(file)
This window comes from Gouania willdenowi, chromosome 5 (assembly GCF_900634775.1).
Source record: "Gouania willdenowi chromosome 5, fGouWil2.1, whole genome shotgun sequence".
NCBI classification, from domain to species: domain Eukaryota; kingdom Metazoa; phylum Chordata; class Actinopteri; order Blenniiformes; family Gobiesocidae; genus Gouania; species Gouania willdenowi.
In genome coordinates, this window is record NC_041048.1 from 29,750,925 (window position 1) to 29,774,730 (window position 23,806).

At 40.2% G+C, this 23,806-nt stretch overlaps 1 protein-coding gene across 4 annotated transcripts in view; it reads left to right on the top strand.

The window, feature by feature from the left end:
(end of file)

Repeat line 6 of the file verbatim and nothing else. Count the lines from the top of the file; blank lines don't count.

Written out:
The window, feature by feature from the left end: